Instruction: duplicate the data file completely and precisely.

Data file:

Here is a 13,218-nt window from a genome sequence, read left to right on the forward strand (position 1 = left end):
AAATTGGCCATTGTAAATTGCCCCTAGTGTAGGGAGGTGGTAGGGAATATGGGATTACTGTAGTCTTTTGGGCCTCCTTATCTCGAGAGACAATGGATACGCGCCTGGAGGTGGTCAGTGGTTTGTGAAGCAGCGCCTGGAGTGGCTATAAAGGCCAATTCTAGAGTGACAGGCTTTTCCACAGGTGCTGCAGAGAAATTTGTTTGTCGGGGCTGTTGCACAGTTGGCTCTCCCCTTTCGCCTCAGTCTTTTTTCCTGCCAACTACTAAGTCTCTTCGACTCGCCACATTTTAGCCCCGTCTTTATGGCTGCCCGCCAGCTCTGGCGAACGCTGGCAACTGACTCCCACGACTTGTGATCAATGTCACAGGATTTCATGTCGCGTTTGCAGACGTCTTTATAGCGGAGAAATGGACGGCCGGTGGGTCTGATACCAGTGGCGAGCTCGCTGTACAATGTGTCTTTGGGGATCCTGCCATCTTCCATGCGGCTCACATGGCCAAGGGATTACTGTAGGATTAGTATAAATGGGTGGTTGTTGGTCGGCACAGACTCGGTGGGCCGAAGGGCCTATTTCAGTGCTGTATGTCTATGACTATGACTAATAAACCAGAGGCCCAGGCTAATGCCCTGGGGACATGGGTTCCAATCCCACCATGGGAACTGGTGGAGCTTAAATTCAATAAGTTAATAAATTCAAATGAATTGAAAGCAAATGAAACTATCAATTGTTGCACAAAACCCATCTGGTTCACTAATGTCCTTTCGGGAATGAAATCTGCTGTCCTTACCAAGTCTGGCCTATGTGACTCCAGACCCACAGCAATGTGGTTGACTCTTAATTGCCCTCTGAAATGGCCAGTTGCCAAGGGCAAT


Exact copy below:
Here is a 13,218-nt window from a genome sequence, read left to right on the forward strand (position 1 = left end):
AAATTGGCCATTGTAAATTGCCCCTAGTGTAGGGAGGTGGTAGGGAATATGGGATTACTGTAGTCTTTTGGGCCTCCTTATCTCGAGAGACAATGGATACGCGCCTGGAGGTGGTCAGTGGTTTGTGAAGCAGCGCCTGGAGTGGCTATAAAGGCCAATTCTAGAGTGACAGGCTTTTCCACAGGTGCTGCAGAGAAATTTGTTTGTCGGGGCTGTTGCACAGTTGGCTCTCCCCTTTCGCCTCAGTCTTTTTTCCTGCCAACTACTAAGTCTCTTCGACTCGCCACATTTTAGCCCCGTCTTTATGGCTGCCCGCCAGCTCTGGCGAACGCTGGCAACTGACTCCCACGACTTGTGATCAATGTCACAGGATTTCATGTCGCGTTTGCAGACGTCTTTATAGCGGAGAAATGGACGGCCGGTGGGTCTGATACCAGTGGCGAGCTCGCTGTACAATGTGTCTTTGGGGATCCTGCCATCTTCCATGCGGCTCACATGGCCAAGGGATTACTGTAGGATTAGTATAAATGGGTGGTTGTTGGTCGGCACAGACTCGGTGGGCCGAAGGGCCTATTTCAGTGCTGTATGTCTATGACTATGACTAATAAACCAGAGGCCCAGGCTAATGCCCTGGGGACATGGGTTCCAATCCCACCATGGGAACTGGTGGAGCTTAAATTCAATAAGTTAATAAATTCAAATGAATTGAAAGCAAATGAAACTATCAATTGTTGCACAAAACCCATCTGGTTCACTAATGTCCTTTCGGGAATGAAATCTGCTGTCCTTACCAAGTCTGGCCTATGTGACTCCAGACCCACAGCAATGTGGTTGACTCTTAATTGCCCTCTGAAATGGCCAGTTGCCAAGGGCAAT